On Social Media

Unfortunately there is no better way to publish photos, writing, or other personal content without using social media. The corollary is also true, there is no better way to follow content from someone you are interested in than using social media.

The open web and RSS were not successful enough to escape out of the tech crowd in the way Twitter, Instagram, and Facebook have. I’m a firm believer in owning and controlling your own content. However, even if I publish all my content on my own personal sites, which I do, no one will see them unless I syndicate them out.

I try to use Twitter as a glorified RSS reader, both as a means of publishing links back to my content and viewing others. The problem is Twitter is also a communication platform, filled with all the problems of the internet like nowhere else. It is rarely an enjoyable place to visit, so I find myself doing it less and less and less.

Instagram is quite a bit better staying out of the gutter, especially if you take the effort to cull your follow list to quality people. However, a few things happen on Instagram:

  1. It feels that everyone tries to stay consistent and “on brand” because that is supposedly the best way to build your followers, so everything gets stale. After browsing Instagram over a period of time, it just feels like seeing all the same stuff over and over again.
  2. This may be related to above, but the recent feed changes away from chronological order make me feel like I’m always missing stuff. It removes any sense of timeliness which is especially profound on posts that are around events. It’s confusing to see things out of order. Plus, in trying to be smart it is showing me more content from people I interact with, and less from others I follow, which only reinforces that I won’t see all the content from who I follow.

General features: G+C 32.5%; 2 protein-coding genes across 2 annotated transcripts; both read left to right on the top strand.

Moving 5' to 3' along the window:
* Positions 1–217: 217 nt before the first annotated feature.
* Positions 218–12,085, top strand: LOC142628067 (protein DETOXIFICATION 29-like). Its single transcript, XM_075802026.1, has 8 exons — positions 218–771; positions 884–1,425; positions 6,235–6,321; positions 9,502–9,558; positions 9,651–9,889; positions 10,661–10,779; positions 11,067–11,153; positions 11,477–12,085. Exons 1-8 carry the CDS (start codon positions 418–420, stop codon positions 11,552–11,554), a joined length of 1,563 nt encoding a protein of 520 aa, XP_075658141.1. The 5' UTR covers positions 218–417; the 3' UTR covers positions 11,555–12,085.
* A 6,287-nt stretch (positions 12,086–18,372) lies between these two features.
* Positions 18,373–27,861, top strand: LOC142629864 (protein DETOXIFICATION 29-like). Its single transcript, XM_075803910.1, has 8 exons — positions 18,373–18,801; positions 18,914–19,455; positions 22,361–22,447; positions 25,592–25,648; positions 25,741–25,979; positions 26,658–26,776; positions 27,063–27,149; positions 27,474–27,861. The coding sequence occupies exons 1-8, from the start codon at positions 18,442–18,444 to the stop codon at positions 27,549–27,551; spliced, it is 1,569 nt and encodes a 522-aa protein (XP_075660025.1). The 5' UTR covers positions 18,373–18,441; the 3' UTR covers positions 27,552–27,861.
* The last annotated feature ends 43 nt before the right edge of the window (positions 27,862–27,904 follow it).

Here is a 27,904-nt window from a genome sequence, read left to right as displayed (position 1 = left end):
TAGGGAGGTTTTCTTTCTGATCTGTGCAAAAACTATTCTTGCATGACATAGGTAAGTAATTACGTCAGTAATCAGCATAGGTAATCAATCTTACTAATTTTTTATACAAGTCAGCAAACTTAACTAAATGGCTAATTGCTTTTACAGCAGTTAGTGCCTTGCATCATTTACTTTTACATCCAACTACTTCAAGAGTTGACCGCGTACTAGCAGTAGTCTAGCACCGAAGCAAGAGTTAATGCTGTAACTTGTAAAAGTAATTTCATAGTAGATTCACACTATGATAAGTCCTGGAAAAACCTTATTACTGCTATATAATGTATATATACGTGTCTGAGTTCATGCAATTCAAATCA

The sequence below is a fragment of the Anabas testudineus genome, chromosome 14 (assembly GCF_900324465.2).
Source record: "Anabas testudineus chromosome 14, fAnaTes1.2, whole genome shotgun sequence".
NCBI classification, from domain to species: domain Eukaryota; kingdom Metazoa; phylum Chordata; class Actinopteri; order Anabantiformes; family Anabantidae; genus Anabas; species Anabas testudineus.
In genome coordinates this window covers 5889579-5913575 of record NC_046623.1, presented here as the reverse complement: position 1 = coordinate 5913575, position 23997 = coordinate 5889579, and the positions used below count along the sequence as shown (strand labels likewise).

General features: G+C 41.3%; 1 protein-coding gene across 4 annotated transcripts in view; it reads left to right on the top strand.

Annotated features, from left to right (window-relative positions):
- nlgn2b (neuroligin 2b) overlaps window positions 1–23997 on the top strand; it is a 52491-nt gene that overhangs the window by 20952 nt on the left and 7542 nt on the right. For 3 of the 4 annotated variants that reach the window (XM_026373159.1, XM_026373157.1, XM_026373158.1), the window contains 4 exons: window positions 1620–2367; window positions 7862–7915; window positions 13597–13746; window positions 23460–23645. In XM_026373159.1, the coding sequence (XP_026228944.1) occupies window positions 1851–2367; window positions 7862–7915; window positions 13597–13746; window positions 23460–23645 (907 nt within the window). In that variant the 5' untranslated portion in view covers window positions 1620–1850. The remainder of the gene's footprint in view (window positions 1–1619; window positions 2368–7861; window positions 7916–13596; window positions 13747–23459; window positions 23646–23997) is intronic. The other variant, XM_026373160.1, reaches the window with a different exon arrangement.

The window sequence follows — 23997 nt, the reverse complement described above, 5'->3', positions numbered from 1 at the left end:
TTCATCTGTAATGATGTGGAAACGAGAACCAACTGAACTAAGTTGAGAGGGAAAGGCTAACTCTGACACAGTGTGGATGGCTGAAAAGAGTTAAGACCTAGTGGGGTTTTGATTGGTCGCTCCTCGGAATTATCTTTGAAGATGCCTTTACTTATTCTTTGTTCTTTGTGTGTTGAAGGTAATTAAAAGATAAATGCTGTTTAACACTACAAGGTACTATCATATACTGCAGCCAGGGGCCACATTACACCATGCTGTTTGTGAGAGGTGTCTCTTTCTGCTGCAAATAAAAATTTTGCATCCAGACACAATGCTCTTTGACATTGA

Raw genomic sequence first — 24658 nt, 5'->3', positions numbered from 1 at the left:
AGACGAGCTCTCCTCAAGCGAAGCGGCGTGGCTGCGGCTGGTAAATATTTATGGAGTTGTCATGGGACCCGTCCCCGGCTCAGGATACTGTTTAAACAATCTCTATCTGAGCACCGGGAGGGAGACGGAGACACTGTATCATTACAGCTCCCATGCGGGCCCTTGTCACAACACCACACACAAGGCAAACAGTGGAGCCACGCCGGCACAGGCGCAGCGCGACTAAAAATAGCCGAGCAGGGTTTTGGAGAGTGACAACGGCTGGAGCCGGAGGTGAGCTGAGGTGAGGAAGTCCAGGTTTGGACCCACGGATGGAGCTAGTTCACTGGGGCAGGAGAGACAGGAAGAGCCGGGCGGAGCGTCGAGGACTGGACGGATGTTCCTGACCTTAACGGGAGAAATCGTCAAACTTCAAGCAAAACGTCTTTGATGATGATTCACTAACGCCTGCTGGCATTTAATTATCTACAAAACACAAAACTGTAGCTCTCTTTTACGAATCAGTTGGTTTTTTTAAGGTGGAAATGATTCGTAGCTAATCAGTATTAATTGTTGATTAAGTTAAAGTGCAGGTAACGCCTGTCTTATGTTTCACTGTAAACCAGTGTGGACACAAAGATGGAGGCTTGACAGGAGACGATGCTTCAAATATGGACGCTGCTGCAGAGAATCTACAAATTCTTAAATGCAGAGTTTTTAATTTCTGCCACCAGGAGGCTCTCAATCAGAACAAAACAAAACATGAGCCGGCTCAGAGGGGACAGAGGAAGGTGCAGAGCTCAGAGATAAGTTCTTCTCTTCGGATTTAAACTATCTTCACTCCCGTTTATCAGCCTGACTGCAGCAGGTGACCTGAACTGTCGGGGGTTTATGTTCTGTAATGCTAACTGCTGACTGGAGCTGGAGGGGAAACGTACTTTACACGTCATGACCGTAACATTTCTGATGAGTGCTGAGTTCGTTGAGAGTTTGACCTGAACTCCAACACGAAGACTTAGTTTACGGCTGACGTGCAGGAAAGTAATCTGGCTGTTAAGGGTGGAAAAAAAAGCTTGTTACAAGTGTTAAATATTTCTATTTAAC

3. Instagram has tremendous lock-in which as a photographer I quite dislike. You are locked into their format, limited links, no control over presentation and how sets are delivered. I find myself thinking how do I transform my work so it looks good on Instagram, which is not the same as how do I make the best work I can.

Unfortunately, there is not much choice. Instagram has the biggest and most engaging audience, particularly for photography. If I post to Instagram I’ll get a dozen likes and a few comments – more if it’s a popular cliche shot. If I post the same content on my personal blog, I’ll be lucky to get a few views and maybe a like or two, definitely no comments.

Likes and comments aren’t all that important, though the platforms really suck you into the popularity content aspect. I’m not posting for the popularity, but as a means of sharing and connecting to other. There are numerous family and friends I want to share my photos with who wouldn’t see them otherwise.

This is the great catch-22 of social media. It is hard to live with, and living without just leads to isolating from other’s work and obscurity for your own.

Week #20, 2017



Week #19, 2017



Switching to Colemak